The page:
Most studies in this review were conducted in children born post 1984, which means that in HICs they were all born into an obesogenic environment, the onset of which is generally estimated to be in the 1980s [86, 87]. Disadvantaged SEP, after the onset of the obesogenic environment, has been associated with increased proximity to fast food outlets [88, 89], larger advertising of fast food [90], and worse access to sports facilities [91] and green spaces [92] in HICs. Children are particularly influenced by advertising [93] and the food environment [94] and are less likely than adults to have a beneficial relationship between the built environment and levels of physical activity [95].

In contrast to HICs, disadvantaged SEP was associated with lower levels of body fat for children in MICs. Children of advantaged SEP in these countries have greater exposure to a western lifestyle compared to those of disadvantaged SEP, and in particular greater access to more expensive and energy dense foods [81]. Transnational food companies that have expanded to MICs often target children with their adverts, therefore making children particularly vulnerable to their efforts to increase purchase and consumption in MICs [96]. In addition, differences in physical activity may play a role. A study from India found higher rates of obesity in private schools compared with government schools [97], explained in part by a greater reliance on cars or buses to get to private schools, whilst children who attended government schools were more likely to walk or cycle [96]. There may also be cultural differences in perception of obesity between HICs and MICs [98], with overweight children in MICs being considered healthier by parents [97] and poorer understanding of the health consequences of obesity among mothers in MICs [99].

We previously reported on the association between SEP and fat-free measures in adulthood, finding predominantly no association, although with slight evidence of positive associations among women in HICs [20]. In contrast, we found considerable evidence for inequalities in fat-free measures in childhood, especially in HICs, and with few differences in associations between boys and girls.

Greater inequalities in FFM in childhood compared to adulthood may reflect a secular decline in levels of FFM, which are likely to be accompanied by growing inequalities, in the opposite direction to inequalities seen for adiposity. The Fels Longitudinal Study has shown mean FFMI to be lower in boys born in the 1990s compared with boys of the same age born decades before [13]. Serial data more recently has shown a secular decline in muscle strength, measured by handgrip, sit-ups, bent-arm hang and standing broad-jump tests, among children in the UK [14]. It is likely that secular changes in body composition would coincide with secular change in the inequalities, as has been observed with BMI [84], especially as changes to body composition have occurred alongside an overall increase in health inequalities [100]. Peak muscle function is determined across childhood and early adulthood and then maintained through midlife [101], and early development has been shown to be an important determinant of LM in later adult life [102]. It is therefore probable that inequalities in FFM observed in more recent generations in children are likely to persist into adulthood and old age.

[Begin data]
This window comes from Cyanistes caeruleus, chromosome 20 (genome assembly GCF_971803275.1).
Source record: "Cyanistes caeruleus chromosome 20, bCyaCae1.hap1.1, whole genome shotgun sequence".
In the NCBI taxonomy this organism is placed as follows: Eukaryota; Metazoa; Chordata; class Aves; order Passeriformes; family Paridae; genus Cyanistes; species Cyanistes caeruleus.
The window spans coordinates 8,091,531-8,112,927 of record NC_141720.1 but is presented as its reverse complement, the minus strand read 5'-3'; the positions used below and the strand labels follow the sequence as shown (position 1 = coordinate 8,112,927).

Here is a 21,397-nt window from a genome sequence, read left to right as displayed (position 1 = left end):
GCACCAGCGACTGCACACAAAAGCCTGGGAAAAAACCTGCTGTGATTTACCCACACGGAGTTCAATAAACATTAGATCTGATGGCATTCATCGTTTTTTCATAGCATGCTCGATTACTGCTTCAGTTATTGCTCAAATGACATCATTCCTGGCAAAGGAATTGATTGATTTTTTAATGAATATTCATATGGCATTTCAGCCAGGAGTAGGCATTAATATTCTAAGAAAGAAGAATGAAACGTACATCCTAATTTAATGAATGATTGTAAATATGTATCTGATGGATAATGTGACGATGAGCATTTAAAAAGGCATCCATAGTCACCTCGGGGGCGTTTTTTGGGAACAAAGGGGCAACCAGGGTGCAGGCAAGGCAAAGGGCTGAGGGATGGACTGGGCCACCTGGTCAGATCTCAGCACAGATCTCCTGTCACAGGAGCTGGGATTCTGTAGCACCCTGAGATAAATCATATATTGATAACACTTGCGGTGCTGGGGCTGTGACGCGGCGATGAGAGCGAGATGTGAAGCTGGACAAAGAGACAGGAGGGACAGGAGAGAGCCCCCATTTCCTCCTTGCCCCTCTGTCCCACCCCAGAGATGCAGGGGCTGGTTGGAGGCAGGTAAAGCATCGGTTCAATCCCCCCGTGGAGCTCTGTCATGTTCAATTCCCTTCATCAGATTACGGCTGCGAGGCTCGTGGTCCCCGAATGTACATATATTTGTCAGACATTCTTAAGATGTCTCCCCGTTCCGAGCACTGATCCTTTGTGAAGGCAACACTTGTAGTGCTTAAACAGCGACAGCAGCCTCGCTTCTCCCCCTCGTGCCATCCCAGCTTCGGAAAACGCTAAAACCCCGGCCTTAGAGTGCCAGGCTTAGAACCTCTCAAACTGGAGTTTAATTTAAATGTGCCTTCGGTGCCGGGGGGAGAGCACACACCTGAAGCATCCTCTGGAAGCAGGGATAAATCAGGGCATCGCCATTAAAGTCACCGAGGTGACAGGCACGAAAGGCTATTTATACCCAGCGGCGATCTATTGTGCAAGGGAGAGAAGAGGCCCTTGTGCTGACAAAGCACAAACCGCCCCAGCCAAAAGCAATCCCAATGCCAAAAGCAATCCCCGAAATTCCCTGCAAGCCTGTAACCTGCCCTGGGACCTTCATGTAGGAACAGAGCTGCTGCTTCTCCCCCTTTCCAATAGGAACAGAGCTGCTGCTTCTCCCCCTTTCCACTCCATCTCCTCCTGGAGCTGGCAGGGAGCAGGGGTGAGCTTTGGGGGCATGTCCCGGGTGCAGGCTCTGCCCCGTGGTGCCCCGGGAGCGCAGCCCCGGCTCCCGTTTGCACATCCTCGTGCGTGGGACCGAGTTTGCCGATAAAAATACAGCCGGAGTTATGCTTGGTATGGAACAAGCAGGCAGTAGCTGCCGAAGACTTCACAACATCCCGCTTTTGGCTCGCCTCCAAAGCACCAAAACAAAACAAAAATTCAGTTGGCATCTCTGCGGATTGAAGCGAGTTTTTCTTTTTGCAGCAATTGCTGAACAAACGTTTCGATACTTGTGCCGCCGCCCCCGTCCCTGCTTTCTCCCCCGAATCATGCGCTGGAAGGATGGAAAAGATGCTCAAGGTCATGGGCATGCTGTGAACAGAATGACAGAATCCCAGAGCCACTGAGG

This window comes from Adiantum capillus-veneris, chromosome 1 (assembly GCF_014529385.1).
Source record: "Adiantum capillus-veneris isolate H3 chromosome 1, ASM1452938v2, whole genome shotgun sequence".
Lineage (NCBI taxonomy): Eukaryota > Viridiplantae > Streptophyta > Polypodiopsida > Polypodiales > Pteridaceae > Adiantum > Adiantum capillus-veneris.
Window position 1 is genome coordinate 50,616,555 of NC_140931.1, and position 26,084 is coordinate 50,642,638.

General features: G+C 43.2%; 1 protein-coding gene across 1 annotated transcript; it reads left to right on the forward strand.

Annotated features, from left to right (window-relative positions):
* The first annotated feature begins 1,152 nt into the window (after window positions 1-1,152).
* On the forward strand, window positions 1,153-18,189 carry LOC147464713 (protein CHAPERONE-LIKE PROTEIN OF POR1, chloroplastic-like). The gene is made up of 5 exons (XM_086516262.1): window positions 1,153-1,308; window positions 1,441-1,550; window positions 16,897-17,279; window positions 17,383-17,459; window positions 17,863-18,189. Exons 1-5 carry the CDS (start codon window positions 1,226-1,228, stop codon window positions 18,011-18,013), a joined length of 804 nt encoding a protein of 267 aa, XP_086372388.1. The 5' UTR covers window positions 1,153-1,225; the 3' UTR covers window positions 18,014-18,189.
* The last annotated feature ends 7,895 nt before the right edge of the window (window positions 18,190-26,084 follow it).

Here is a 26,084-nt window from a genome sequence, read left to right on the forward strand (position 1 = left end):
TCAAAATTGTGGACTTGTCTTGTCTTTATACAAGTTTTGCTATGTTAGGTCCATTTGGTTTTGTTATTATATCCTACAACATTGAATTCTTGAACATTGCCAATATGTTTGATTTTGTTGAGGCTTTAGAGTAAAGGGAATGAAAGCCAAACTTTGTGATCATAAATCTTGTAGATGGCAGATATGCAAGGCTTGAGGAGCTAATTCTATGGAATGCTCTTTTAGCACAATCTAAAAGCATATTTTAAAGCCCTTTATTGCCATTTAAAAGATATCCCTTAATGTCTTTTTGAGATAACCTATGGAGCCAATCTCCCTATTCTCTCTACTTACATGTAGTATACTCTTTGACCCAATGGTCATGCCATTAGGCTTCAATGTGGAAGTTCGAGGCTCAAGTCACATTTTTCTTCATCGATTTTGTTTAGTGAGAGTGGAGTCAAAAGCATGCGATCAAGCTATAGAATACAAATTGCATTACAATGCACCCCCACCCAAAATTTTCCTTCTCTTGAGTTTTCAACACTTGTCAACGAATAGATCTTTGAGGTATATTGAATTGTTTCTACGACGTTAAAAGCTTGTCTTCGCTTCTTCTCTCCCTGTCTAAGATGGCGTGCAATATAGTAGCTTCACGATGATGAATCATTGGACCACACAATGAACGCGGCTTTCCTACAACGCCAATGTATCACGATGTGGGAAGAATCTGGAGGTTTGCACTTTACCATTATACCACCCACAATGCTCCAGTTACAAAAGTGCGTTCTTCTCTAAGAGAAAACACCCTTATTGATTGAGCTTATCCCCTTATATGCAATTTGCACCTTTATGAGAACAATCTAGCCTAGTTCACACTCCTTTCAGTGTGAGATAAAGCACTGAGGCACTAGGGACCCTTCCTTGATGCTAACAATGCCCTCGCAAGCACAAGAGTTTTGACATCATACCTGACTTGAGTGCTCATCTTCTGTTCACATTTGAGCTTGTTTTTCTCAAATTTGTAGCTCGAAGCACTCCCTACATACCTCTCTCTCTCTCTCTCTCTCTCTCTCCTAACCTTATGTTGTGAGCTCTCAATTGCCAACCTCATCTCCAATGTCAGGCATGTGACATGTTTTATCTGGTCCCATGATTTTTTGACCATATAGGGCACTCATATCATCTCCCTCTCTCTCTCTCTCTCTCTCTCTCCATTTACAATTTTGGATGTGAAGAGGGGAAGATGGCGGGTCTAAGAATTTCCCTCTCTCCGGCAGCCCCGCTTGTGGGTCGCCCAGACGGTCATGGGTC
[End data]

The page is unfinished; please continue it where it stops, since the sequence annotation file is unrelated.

In our review, few studies used indexed measures of FFM that aim to, at least partially, remove the correlation with height, nor did they adjust for height. Among those that did, there were fewer observed positive associations. Associations of greater disadvantage and lower FFM may therefore be explained, at least partially by height, as there is evidence that disadvantaged SEP is associated with shorter height across childhood and adulthood in most populations [103], although in HICs there is evidence this inequality has narrowed [84]. Positive associations in FFM in MICs may, however, also reflect that adequate nutrition is required for the development of muscle tissue as well as height, specifically intake of protein and micronutrients [104,105,106,107,108]. Increases in fat mass are accompanied by adaptive increases in lean mass [17, 109, 110] and this may explain the association between disadvantaged SEP and lower fat-free measures in MICs, as children in disadvantaged SEP are more likely to be food insecure and lack essential macro and micronutrients [111], and therefore be shorter and have lower levels of both FM and FFM [112]. Further studies which appropriately adjust FFM measures for height are required to assess this. Few studies adjusted for fat mass, which is a suggested way of identifying the independent inequalities in lean mass.

Strengths and limitations

This review was registered with PROSPERO and has been carried out according to the published protocol [21]. The review has a generous inclusion criterion, capturing a broad range of evidence, thereby reducing selection bias. We also reduced bias by having two independent reviewers conducting each stage of the review, including selection of studies into the review and extraction of data, as well as completion of a quality assessment which was used to inform of the variability in study quality.

The generous inclusion criteria resulted in considerable heterogeneity in samples, study design and measures used. This variation, together with heterogeneity in the analytical approaches and reporting of results, prevented us from being able to conduct a meta-analysis. Additionally, the association, not paper, was used as the unit of analysis since most papers reported more than one association, meaning that in some cases one paper may contribute more weight to the overall summary of findings. The same data sets were also used by multiple authors in multiple papers.